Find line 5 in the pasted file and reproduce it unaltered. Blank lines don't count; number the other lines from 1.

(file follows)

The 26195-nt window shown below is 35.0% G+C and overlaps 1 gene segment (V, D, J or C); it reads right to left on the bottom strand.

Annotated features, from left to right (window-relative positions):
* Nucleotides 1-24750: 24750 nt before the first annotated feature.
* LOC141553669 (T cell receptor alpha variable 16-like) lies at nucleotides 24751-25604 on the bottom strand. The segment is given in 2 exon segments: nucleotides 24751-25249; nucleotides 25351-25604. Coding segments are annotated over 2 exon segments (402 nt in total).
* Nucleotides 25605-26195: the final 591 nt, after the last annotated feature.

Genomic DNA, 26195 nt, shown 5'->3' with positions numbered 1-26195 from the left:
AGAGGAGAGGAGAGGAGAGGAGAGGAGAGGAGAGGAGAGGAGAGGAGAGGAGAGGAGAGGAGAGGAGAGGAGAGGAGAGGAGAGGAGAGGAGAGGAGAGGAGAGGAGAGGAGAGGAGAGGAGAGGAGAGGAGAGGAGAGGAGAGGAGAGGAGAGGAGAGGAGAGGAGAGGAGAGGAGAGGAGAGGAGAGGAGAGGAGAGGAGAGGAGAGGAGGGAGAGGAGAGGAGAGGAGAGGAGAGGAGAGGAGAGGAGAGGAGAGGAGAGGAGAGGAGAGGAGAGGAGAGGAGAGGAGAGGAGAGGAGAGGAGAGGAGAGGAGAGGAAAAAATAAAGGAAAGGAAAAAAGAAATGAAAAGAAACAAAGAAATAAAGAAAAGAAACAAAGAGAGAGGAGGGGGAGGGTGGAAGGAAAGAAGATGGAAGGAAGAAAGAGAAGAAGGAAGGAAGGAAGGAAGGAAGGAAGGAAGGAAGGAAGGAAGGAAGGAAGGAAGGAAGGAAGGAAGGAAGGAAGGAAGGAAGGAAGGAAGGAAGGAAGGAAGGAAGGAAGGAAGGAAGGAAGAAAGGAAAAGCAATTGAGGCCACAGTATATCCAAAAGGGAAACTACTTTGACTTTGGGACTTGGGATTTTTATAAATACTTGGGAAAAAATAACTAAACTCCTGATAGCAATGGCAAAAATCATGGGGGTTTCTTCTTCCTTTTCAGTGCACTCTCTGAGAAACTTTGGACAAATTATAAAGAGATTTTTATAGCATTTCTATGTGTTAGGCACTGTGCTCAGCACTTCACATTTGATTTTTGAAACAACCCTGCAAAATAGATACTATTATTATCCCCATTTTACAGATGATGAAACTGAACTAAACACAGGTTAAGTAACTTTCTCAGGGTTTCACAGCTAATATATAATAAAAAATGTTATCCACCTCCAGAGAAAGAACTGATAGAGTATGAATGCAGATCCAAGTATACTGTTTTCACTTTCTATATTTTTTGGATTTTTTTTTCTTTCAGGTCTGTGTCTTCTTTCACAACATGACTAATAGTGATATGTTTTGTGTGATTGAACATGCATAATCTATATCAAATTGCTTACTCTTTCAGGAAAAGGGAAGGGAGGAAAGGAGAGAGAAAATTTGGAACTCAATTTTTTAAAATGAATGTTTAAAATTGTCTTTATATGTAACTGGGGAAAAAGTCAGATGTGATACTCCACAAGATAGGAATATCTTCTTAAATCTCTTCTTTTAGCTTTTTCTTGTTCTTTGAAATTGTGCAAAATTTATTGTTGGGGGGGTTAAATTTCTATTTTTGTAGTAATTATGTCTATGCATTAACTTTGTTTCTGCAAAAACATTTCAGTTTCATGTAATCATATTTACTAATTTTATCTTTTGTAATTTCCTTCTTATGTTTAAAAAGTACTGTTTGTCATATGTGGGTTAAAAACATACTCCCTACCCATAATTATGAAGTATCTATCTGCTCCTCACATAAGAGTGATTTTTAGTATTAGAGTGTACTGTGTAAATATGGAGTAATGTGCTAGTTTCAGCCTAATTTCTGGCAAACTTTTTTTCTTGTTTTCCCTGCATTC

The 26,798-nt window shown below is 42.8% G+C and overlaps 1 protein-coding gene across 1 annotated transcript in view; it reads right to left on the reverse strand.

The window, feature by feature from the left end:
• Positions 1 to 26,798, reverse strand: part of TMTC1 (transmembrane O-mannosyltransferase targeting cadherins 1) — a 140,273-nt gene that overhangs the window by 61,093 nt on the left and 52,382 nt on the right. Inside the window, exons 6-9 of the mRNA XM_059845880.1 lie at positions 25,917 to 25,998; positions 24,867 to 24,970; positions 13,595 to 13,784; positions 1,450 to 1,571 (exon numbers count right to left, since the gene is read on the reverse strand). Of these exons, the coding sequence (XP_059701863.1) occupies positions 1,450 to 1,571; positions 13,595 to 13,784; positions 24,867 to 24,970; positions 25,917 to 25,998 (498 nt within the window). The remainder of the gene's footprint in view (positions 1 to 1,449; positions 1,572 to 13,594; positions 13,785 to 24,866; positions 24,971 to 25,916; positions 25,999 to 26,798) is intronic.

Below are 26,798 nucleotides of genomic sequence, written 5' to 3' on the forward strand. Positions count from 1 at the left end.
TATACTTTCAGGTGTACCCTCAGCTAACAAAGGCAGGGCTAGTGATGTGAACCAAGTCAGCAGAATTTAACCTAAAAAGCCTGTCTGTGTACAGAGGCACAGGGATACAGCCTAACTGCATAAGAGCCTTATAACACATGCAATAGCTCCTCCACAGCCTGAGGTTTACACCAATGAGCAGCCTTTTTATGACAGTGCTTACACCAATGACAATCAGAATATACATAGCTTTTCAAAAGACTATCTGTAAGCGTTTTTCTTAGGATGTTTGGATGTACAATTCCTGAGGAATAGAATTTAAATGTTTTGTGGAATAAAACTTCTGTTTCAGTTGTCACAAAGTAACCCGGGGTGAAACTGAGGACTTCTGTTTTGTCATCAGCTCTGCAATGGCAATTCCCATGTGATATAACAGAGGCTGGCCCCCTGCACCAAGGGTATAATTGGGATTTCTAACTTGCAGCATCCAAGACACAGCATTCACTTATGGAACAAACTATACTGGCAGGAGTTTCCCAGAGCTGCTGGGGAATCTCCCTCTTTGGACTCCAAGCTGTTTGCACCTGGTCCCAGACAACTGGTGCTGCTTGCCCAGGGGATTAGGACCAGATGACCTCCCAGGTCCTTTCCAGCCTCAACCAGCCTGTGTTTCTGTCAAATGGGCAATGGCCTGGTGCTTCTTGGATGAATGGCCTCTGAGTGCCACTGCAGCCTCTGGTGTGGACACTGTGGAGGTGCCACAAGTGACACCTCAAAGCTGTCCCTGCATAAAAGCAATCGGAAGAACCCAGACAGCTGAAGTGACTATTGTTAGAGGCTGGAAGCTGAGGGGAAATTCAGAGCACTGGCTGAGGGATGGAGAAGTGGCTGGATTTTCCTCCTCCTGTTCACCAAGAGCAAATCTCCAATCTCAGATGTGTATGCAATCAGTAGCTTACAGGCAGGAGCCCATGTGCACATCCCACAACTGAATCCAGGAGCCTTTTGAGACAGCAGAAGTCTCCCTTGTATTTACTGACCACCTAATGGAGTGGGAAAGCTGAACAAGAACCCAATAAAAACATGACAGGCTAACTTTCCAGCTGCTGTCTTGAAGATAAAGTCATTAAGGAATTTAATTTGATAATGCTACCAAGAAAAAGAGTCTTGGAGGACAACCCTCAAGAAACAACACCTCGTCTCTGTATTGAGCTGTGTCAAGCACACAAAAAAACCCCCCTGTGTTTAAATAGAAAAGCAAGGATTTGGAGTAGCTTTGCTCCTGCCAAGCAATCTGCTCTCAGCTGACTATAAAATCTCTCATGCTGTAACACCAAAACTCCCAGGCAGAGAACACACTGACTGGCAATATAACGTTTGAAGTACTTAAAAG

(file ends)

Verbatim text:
* Nucleotides 25605-26195: the final 591 nt, after the last annotated feature.